“Defects of Character,” Humanity, and Connection

by Joshua Hoe

Unbroken Brain Szalavitz

A week ago, I made some comments about Maia Szalvitz new book “Unbroken Brain” (well worth a read IMHO).


One of the comments that I made was that when 12 step programs refer to “defects of character” it was probably meant as a reference to the biblical concept of original sin.

Let me go into more detail about that.

Christianity, Feeling Defective, and 12 Steps


One of the worst kept secrets of the 12-step method is that it was created by, and is informed largely by the Christianity of its original membership.

I like that they tried to create space for religious alternatives for members who were not Christian.

But I do not like that they followed that up by often suggesting that people have to find the Christian God to recover (there are many examples of this in the 12 and 12)

I have seen 12-steps work for plenty of folks of many faiths. It is important to create real space for people of other faiths (and for people of no faith at all) to find recovery too in our meetings and our interactions with other addicts.

One example of this “program myopia” when it comes to Christianity was called-out in Ms. Szlavitz book when she talks about “defects of character” as a poor metaphor for what is happening with addicts.

In particular, she believes that it is not hard to see why people have a “punishment” mindset when it comes to addiction when even the addicts think they are “defective.”

I don’t follow 12-step orthodoxy lock stock and barrel either.

“Defects of Character” makes much more sense conceptually when you place it in its original Christian context of original sin.

Defects Of Character and Common Humanity

Common Humanity

The intent of referring to “defects of character” was not to make addicts feel flawed.

I believe the intent of calling these issues “defects of character” was to connect addicts back to a common humanity.

In Christian doctrine, this goes all the way back to the Garden of Eden. The one this that unites all humans is being born into original sin.

In the throes of my acting out, I believed that I was a “unique flower” and the only person with the problems that I was experiencing. I craved a return to the “normalcy” all people (who were not me) must experience.

I felt that since I was the ONLY person suffering from these particular problems that nobody else could every understand me.

This became part of my cycle.

It was a part of why I never sought out help (they would never understand me), why I never saw myself as like anyone else (I am broken and nobody else is broken like me), and why I saw everyone else as normal (and saw myself as some secret hidden freak).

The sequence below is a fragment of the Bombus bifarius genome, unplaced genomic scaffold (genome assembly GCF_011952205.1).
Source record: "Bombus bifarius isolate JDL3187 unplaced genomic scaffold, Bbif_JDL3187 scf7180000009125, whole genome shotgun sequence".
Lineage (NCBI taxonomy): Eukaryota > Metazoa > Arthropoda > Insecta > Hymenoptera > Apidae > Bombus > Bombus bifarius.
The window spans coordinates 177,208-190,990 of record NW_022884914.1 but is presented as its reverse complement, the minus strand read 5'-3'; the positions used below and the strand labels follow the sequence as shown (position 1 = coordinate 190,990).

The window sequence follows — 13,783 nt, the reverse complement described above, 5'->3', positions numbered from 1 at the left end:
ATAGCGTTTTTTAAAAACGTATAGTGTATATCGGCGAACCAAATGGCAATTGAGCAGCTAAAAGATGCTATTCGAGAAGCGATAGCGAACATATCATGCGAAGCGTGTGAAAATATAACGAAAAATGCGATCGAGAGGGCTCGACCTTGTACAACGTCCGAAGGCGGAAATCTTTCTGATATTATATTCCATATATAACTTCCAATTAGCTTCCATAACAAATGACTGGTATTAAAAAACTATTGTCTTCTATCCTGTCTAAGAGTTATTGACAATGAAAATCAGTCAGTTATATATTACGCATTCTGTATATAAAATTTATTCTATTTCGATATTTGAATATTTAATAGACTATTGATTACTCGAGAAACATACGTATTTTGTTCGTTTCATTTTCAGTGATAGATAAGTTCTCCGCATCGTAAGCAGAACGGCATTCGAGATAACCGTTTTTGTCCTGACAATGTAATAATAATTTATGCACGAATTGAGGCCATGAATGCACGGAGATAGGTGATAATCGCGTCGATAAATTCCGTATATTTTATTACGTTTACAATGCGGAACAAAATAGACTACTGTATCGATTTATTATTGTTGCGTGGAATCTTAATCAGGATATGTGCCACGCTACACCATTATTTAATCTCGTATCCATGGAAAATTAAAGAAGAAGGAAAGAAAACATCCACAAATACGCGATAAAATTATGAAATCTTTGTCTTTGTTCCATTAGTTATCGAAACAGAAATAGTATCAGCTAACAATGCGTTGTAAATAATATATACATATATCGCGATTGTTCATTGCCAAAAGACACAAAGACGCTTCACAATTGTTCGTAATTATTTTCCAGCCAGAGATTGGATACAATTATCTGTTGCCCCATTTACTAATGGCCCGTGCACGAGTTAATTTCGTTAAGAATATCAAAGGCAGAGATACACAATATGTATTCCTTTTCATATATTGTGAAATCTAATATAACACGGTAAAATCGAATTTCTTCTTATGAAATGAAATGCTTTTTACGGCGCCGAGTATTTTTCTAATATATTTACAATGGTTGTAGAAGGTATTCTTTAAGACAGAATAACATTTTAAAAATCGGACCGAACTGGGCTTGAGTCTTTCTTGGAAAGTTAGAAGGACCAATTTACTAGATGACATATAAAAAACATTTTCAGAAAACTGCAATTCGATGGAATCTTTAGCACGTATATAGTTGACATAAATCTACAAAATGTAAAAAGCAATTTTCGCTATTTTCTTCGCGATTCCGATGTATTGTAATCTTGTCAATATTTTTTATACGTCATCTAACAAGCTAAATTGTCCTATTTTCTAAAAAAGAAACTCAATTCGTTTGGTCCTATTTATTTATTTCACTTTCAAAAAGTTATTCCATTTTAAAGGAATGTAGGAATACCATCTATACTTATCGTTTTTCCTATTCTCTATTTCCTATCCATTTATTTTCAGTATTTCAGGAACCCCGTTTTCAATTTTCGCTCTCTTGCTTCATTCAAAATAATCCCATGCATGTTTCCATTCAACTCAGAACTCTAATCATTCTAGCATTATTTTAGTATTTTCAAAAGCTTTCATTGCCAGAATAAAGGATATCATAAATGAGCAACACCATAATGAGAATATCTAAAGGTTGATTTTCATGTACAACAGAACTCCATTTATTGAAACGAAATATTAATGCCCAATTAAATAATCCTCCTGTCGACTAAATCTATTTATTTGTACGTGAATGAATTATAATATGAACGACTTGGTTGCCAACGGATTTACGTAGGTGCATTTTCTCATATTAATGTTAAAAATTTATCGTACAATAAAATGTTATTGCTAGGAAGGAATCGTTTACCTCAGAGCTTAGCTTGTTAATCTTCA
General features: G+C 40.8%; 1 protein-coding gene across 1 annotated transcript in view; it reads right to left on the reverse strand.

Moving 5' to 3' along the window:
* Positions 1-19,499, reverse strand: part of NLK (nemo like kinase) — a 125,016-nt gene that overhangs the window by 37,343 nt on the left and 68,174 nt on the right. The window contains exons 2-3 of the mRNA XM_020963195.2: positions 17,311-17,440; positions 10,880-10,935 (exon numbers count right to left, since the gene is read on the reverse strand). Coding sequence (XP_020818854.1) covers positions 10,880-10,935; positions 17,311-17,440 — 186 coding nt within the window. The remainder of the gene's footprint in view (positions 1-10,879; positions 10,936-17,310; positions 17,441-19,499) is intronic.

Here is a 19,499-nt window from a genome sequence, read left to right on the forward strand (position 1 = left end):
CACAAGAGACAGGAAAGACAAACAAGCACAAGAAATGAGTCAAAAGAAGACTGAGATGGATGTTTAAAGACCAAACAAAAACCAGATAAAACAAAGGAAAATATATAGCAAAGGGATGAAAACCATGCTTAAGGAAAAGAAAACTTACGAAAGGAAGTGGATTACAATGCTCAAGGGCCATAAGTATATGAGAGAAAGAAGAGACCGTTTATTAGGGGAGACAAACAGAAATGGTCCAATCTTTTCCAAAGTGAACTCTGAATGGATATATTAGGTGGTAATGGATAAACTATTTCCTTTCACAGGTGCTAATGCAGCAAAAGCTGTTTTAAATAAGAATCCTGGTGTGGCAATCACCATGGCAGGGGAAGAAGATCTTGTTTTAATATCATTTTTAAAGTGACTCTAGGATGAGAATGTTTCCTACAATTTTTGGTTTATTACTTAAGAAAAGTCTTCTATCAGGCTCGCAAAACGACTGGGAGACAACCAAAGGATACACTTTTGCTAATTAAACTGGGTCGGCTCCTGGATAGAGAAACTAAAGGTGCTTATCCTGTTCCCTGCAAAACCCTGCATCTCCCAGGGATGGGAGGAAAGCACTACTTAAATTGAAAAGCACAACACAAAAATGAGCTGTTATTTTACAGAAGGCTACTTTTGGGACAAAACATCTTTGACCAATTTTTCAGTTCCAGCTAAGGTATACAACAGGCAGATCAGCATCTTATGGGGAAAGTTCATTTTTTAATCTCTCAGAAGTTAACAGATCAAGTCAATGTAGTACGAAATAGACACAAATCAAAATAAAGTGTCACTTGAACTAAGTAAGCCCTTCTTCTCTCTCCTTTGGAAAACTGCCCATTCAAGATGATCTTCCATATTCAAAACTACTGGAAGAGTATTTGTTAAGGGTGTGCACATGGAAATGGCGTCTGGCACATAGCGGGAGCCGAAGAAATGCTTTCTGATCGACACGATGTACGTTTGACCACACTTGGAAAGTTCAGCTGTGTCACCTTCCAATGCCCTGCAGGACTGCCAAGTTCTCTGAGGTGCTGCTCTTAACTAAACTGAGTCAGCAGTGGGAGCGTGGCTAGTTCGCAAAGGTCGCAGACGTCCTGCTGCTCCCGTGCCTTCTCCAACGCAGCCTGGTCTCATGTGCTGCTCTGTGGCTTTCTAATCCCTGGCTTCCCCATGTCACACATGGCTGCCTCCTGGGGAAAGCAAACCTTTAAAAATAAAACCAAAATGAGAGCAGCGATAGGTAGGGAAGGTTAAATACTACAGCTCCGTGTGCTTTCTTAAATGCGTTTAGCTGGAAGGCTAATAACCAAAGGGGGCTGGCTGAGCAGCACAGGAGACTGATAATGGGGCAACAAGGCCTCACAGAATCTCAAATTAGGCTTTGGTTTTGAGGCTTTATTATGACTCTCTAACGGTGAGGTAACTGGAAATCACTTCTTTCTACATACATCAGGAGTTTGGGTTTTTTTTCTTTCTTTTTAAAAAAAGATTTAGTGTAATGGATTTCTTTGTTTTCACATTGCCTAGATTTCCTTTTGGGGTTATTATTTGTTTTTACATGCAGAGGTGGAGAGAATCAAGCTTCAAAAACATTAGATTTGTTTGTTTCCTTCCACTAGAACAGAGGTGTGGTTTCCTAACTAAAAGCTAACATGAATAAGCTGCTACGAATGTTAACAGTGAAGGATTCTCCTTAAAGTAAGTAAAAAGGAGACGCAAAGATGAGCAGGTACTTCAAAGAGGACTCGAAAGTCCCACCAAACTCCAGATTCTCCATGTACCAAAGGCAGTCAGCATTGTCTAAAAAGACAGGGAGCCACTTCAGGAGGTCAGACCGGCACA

So be seeing that all humans, and all addicts, share “defects of character” it reconnects me to all other addicts. It shatters the illusion that I am the “only addict” or that I am the only person with problems.

It dispels the notion that other people are normal while I am the only person who is abnormal.

The first time I walked into a meeting, I found community in hearing that other people had many of the same “defects of character” as I had.

What unifies us is that we are NOT without sin. That what is common to us is being born into a world of sin that is (as our Buddhist brothers and sisters would say) replete with pain and suffering.

It is when people become disconnected from this truth, either by thinking they are uniquely bad or exceptionally good, that bad things start to happen.

Back To The Big Picture

I know that not all faiths believe that we are born fundamentally flawed.

This is one of the issues with addicts calling themselves “defective” in that not everyone listening is reading from the Christian playbook.

It is also problematic when other Christian’s start to see themselves as exceptional to the notion of original sin.

We can see the effects of this exceptionalism in the movement to punish virtually every area of life that is happening in this country.

However, I believe that the point of calling these things (we suffer from) “defects of character” was an attempt to create a common malady and bring us together (not isolate or separate us).

It was an attempt to unite us to something bigger than ourselves, the knowledge that we are not God.

It was an edict about humility and not about shame.

It was about acknowledging that what makes us part of the human family is that we have defects not our drive toward perfection.

What do you think of “defects of character?” Let me know, leave a comment!


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